In 2015 and early 2016, SDN was the buzzword du jour of the telecoms industry, but the attention has now shifted to SD-WAN. Perhaps this is inevitable since SD-WAN is the newer technology and is at the forefront of several recent or upcoming service launches from providers such as Telstra, Orange Business Services, and BT, amongst others. SD-WAN also seems to offer more tangible benefits to the average enterprise customer, particularly those with a large number of smaller sites, or those seeking to adopt virtualised network functions such as firewalls and session boarder controllers. Continue reading “SDN Offers Hidden Benefits That Enterprises Shouldn’t Overlook”→
• There will be a resurgence in the suite versus best-of-breed debate, as organizations look to simplify and rationalize their IT environments.
• A combined ‘best-of-suites’ approach is likely to dominate until vendors can eliminate redundant functionality and provide better integration within their single offering.
Recently, there have been some significant advances in the team collaboration space from Google and Microsoft. This burgeoning market has seen some early pioneers (e.g., Slack and Atlassian HipChat), garner considerable success; however, history oftentimes shows that latecomers grow to dominate markets and both Google and Microsoft have advantages that do not apply to the likes of these first movers. Google and Microsoft have significant customer bases, strategic partnerships, plus the combined assets of their respective G Suite and Office 365 services. Indeed, application and service integration is a key selection criteria for team collaboration apps and consequently, purchases are likely to be influenced by a customer’s preference for a specific office productivity suite vendor. Continue reading “Google and Microsoft: Suite Spots for Team Collaboration Apps?”→
Google made its play for the enterprise based on hefty investment abilities and innovation in app development platforms and data analytics.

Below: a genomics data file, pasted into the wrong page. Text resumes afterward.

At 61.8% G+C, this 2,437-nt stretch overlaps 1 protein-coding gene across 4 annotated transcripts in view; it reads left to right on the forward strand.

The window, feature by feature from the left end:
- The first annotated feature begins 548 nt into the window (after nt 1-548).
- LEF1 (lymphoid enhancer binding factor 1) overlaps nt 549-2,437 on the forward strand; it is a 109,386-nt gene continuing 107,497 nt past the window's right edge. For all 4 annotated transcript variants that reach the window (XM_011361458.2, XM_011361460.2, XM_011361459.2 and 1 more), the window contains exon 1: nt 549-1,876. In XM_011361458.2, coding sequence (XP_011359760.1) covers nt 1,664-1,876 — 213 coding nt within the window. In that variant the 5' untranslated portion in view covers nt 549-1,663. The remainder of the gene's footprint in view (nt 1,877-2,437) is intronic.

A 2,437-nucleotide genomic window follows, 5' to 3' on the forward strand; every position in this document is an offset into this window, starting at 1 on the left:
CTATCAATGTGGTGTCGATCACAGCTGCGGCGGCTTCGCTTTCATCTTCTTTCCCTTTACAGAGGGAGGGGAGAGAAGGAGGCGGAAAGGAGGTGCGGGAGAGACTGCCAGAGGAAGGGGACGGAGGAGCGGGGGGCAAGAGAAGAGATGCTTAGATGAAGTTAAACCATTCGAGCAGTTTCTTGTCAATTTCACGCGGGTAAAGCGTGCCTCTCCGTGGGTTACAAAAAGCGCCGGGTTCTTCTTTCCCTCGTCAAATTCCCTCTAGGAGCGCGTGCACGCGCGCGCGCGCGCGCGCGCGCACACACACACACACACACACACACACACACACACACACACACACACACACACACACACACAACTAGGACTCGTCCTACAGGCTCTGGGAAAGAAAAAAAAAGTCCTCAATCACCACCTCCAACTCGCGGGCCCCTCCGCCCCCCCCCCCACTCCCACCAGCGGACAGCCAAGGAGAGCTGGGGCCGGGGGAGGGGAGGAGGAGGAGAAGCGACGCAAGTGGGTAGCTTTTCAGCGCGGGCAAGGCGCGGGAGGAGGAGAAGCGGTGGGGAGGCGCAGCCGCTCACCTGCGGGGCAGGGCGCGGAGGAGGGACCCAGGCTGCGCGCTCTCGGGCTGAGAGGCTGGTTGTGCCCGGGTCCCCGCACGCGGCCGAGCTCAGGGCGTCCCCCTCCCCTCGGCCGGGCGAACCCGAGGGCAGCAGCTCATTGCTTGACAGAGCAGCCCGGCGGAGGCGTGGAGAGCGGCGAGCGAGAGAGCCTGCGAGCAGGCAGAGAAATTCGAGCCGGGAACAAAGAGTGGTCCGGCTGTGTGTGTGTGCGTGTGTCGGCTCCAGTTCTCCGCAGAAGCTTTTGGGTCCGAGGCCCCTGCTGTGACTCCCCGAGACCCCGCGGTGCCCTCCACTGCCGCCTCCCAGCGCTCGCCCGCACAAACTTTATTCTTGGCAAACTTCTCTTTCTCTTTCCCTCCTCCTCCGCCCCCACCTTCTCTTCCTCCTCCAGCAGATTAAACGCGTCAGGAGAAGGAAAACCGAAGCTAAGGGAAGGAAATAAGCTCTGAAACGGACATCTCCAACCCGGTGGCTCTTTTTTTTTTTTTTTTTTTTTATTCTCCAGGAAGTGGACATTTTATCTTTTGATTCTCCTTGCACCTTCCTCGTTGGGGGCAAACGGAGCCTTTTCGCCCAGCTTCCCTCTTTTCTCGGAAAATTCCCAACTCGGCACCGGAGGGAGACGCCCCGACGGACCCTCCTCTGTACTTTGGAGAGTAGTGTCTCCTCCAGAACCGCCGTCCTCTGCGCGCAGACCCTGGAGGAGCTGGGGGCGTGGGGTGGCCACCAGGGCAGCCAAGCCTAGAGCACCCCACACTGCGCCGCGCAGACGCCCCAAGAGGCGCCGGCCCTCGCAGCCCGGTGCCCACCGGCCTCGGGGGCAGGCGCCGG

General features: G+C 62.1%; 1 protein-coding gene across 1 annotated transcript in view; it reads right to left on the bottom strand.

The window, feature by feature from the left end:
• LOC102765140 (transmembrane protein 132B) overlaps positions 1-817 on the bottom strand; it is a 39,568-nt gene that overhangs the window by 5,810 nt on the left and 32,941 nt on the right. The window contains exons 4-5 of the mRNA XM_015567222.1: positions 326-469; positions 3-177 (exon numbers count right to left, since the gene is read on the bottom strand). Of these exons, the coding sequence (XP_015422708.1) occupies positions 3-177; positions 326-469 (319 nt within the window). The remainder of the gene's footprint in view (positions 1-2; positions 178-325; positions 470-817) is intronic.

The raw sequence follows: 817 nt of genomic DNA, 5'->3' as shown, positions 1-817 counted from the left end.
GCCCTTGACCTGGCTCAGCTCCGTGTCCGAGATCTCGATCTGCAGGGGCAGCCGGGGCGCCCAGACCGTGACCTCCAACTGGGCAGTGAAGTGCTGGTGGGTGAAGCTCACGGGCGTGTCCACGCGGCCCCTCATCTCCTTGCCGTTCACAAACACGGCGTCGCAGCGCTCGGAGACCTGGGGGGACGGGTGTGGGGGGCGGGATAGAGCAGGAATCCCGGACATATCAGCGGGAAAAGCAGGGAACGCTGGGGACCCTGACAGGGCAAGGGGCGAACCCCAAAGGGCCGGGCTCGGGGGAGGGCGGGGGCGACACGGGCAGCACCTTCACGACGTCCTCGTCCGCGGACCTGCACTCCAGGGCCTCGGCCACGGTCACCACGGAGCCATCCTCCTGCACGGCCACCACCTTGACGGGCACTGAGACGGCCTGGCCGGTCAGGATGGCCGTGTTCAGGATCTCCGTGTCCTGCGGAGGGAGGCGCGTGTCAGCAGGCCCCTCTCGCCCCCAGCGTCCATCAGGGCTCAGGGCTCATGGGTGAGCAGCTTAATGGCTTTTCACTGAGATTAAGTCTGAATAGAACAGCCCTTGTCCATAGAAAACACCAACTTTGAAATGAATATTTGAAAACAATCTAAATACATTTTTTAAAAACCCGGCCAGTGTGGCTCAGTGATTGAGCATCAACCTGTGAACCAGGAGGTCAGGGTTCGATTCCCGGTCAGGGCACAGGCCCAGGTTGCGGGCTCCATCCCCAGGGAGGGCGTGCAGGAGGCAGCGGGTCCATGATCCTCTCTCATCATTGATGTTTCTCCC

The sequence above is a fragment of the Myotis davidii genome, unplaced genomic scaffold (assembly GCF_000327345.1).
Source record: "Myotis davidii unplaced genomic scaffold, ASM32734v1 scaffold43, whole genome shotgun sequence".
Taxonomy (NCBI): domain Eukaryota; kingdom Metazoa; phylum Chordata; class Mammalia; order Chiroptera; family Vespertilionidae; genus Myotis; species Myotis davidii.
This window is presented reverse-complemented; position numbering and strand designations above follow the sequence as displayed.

Google says it’s doubling down this year, and already winning over half of its cloud deal bids.
Pitted against Microsoft Azure and Amazon AWS, Google understands its messaging needs to address its ability to cater to the mission-critical businesses of global enterprises embarking on new digital initiatives. In a word, it’s about innovation. That’s exactly what execs focused on this week during Google Cloud Next in San Francisco: a shift from consumer to enterprise apps that will carry large organizations into the next wave of cloud computing, which spans from high-level concepts around applications that leverage AI and machine learning to build apps that actually learn outcomes to emerging DevOps app development models and architectures. (Please see this Advisory Report for more coverage.) Continue reading “The Top Five DevOps Takeaways from Google Cloud Next”→
• Google wants to democratize AI and operationalize machine learning (ML) with the release of Google Cloud Machine Learning Engine, a platform that includes developer-friendly APIs and pre-trained data models.
• But what the company really needs isn’t just data, algorithms or even data scientists but instead a new breed of developers, who can build software that can anticipate outcomes.
It’s always the same at the end of a company’s keynote address. After all of the important messages have been conveyed and all of the product announcements have been made, a mid-level corporate mouthpiece will take the stage and provide the audience with some positive reinforcement of what went before. It’s like the closing credits of a film, something that may contain a nugget of interest to the cinephile. More often, it serves as filler, a thematic soundtrack to accompany attendees as they make for the exits.